scald

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scald

 [skawld]
a burn caused by a hot liquid or a hot, moist vapor; to burn in such fashion.
Miller-Keane Encyclopedia and Dictionary of Medicine, Nursing, and Allied Health, Seventh Edition. © 2003 by Saunders, an imprint of Elsevier, Inc. All rights reserved.

scald

(skawld),
1. To burn by contact with a hot liquid or steam.
2. The lesion resulting from such contact.
[L. excaldo, to wash in hot water]
Farlex Partner Medical Dictionary © Farlex 2012

scald

(skawld)
1. To burn by contact with a hot liquid or steam.
2. The lesion resulting from such contact.
[L. excaldo, to wash in hot water]
Medical Dictionary for the Health Professions and Nursing © Farlex 2012

scald

A burn caused by hot liquid or steam.
Collins Dictionary of Medicine © Robert M. Youngson 2004, 2005
References in periodicals archive ?
In case of burns or scalds, Dr Saifeldeen recommended cooling of the area immediately and soaking the burn with 'cool and not cold water'.
For histopathological examinations, rats were euthanized at days 2, 14, and 21 (n = 1, 1, and 4, resp.) after scald using ether, and skin samples were taken.
If someone has a severe burn or scald they're likely to suffer from shock, because of the fluid loss, so they'll need urgent hospital treatment.
This current study shows scald injuries as high as 69.04% and so burns preventive measures, especially towards scald prevention at homes, should be paramount, since the home serves as the highest place of childhood scalds occurrence [15]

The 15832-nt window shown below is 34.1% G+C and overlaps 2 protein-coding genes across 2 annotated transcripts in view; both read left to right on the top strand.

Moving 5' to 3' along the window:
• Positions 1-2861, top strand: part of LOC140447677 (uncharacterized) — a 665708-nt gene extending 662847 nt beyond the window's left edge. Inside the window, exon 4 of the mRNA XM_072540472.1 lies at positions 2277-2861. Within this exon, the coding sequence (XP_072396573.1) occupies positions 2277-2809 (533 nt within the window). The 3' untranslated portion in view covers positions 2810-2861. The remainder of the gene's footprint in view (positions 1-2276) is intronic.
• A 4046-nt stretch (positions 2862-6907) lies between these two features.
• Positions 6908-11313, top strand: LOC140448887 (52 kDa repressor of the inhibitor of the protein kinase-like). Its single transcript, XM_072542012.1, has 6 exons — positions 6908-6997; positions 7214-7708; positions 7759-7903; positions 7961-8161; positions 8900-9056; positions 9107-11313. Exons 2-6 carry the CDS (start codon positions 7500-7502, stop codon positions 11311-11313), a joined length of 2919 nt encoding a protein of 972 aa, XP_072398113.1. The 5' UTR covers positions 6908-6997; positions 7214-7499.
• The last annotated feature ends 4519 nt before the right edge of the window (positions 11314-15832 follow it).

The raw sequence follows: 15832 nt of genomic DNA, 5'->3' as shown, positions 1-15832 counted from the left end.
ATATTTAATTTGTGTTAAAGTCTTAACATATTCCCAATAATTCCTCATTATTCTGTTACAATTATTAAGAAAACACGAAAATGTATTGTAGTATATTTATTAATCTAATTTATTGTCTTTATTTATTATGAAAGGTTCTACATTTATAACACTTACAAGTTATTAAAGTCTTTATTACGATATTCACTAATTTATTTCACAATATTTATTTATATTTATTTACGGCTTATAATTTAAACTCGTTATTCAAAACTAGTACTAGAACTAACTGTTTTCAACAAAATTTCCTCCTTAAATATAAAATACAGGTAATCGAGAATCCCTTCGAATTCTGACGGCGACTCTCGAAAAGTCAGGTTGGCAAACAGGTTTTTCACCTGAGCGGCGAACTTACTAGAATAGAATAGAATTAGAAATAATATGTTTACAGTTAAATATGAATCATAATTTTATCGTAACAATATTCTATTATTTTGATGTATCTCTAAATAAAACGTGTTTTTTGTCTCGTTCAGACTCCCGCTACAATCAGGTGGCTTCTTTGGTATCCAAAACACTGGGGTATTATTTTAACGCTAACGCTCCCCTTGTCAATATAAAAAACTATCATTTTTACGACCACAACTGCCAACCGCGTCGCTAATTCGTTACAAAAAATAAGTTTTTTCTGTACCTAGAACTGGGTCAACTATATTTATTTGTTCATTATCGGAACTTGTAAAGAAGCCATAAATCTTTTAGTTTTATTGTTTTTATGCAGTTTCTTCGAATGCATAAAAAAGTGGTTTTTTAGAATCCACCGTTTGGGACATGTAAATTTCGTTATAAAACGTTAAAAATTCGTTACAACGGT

"It is shocking that she was scalded this way - it is such a basic caring procedure that everybody does every day," said Mrs Elliott.
Hot drinks accounted for 55% of the scald injuries in young children, while for those aged between five and 16, hot water was responsible for half of the total number of scalds.
Use something clean and non-fluffy, like a cotton pillowcase, linen tea towel or cling film, to cover the burn or scald. This will help to reduce the danger of infection.
RoSPA chief executive Tom Mullarkey said: "As these devices begin to become commonplace in UK homes, the most vulnerable members of our community will be less likely to suffer the horrific and enduring consequences of a hot bath water scald.
Tap water scalds among seniors and the elderly: socio-economics and implications for prevention.
This paper aims to determine the level of SOC and associated soil properties in saline-sodic scalds, eroded, revegetated, and unaffected soil profiles at 2 sites in the Southern Tablelands region of New South Wales (NSW) in south-eastern Australia.
Although Rhianna was killed as a result of a faulty hot water tank every day a child under five is admitted to hospital with third degree burns resulting from scalds received in the bath.